Captivity Narratives Criticism: Influence On American Literature - Essay

David T. Haberly (essay date 1976)

(Literary Criticism (1400-1800))

SOURCE: Haberly, David T. “Women and Indians: The Last of the Mohicans and the Captivity Tradition.” American Quarterly 28, no. 4 (autumn 1976): 431-44.

[In the essay below, Haberly outlines the influence of captivity narratives on James Fenimore Cooper's creation of The Last of the Mohicans.]

Despite considerable new interest in narratives of Indian captivity, this large genre remains somewhat isolated within American literary history—more interesting to bibliographers and ethnohistorians than to critics.1 Some recent studies of captivity narratives have ably elaborated basic ideas first presented by Roy Harvey Pearce a generation ago; new and...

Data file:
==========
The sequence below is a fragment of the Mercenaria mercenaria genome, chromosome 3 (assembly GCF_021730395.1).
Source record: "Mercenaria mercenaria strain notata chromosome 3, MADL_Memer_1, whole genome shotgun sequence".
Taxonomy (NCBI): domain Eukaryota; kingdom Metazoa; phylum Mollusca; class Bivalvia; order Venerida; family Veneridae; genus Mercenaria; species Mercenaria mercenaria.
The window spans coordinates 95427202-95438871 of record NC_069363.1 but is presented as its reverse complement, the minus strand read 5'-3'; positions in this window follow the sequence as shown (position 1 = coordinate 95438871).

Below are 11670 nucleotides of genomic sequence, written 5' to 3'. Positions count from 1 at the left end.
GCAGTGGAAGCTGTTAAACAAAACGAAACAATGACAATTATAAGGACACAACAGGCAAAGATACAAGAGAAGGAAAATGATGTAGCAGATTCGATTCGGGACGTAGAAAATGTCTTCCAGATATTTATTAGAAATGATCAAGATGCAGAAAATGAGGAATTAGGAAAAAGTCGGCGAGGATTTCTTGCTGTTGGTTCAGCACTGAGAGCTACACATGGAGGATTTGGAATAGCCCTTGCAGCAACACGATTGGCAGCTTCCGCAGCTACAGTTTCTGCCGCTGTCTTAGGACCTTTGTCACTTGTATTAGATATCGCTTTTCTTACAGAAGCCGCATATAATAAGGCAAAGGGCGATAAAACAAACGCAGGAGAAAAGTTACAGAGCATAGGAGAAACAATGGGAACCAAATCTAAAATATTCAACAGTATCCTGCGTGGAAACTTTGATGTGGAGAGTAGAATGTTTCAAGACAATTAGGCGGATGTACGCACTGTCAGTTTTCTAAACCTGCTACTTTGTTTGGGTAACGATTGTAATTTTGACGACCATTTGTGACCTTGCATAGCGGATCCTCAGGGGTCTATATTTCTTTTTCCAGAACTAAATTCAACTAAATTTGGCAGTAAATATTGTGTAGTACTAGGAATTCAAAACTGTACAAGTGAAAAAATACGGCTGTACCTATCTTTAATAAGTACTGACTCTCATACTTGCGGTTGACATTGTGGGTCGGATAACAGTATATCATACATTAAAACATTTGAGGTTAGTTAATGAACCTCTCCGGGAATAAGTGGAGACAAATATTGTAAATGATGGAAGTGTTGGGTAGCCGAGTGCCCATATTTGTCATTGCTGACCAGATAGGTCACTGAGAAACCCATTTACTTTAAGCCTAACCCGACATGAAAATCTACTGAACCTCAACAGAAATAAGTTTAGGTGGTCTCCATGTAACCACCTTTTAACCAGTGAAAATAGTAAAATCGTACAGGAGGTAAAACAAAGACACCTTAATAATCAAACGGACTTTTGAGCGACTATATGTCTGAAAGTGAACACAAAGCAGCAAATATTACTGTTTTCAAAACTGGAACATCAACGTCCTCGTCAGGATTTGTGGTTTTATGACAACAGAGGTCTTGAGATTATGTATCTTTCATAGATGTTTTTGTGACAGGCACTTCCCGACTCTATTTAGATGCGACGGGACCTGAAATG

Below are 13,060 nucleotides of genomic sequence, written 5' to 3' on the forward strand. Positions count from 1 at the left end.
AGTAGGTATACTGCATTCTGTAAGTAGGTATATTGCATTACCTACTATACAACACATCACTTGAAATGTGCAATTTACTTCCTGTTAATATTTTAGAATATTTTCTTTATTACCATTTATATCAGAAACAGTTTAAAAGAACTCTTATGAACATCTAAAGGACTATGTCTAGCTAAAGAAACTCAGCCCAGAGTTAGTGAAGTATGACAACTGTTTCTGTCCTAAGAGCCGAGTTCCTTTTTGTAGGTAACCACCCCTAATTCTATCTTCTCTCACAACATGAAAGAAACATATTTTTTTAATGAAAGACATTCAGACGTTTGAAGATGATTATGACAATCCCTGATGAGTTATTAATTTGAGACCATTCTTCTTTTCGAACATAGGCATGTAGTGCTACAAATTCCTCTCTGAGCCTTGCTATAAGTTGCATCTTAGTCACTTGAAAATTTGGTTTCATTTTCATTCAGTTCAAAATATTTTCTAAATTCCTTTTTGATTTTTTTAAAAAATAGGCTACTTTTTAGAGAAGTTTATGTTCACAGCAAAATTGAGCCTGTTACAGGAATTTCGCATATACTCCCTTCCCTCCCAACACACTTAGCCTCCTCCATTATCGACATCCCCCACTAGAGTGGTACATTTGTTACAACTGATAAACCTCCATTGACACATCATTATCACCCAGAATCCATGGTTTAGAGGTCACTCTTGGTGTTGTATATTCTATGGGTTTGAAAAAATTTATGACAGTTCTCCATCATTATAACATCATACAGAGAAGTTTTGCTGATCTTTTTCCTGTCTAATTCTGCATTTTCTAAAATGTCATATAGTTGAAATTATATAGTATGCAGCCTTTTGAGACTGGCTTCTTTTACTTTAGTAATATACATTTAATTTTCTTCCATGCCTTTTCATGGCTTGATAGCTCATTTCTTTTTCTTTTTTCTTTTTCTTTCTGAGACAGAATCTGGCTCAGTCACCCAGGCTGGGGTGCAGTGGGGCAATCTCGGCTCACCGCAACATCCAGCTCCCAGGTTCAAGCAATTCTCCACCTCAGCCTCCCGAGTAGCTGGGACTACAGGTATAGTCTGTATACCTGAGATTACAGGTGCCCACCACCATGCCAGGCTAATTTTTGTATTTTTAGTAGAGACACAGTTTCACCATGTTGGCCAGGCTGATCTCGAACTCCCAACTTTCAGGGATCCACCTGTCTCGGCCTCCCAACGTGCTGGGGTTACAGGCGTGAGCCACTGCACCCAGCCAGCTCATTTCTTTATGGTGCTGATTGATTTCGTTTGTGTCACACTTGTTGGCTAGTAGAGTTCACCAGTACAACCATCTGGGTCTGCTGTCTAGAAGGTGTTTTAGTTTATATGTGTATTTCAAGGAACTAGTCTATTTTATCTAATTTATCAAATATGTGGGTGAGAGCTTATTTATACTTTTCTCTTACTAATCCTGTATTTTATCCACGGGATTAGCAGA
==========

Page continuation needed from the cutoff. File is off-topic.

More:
(The entire section is 6303 words.)

Gary L. Ebersole (essay date 1995)

(Literary Criticism (1400-1800))

SOURCE: Ebersole, Gary L. “Capturing the Audience: Sentimental Literature and the New Reading Covenant.” In Captured by Texts: Puritan to Postmodern Images of Indian Captivity, pp. 98-128. Charlottesville: University of Virginia Press, 1995.

[In the excerpt below, Ebersole traces the emergence of the sentimental novel format in eighteenth-century captivity narratives, focusing on Edward Kimber's novel The History of the Life and Adventures of Mr. Anderson.]

Though our brother is upon the rack, as long as we ourselves are at our ease, our senses will never inform us of what he suffers. They never did, and never can, carry us beyond our own person,...

(The entire section is 14285 words.)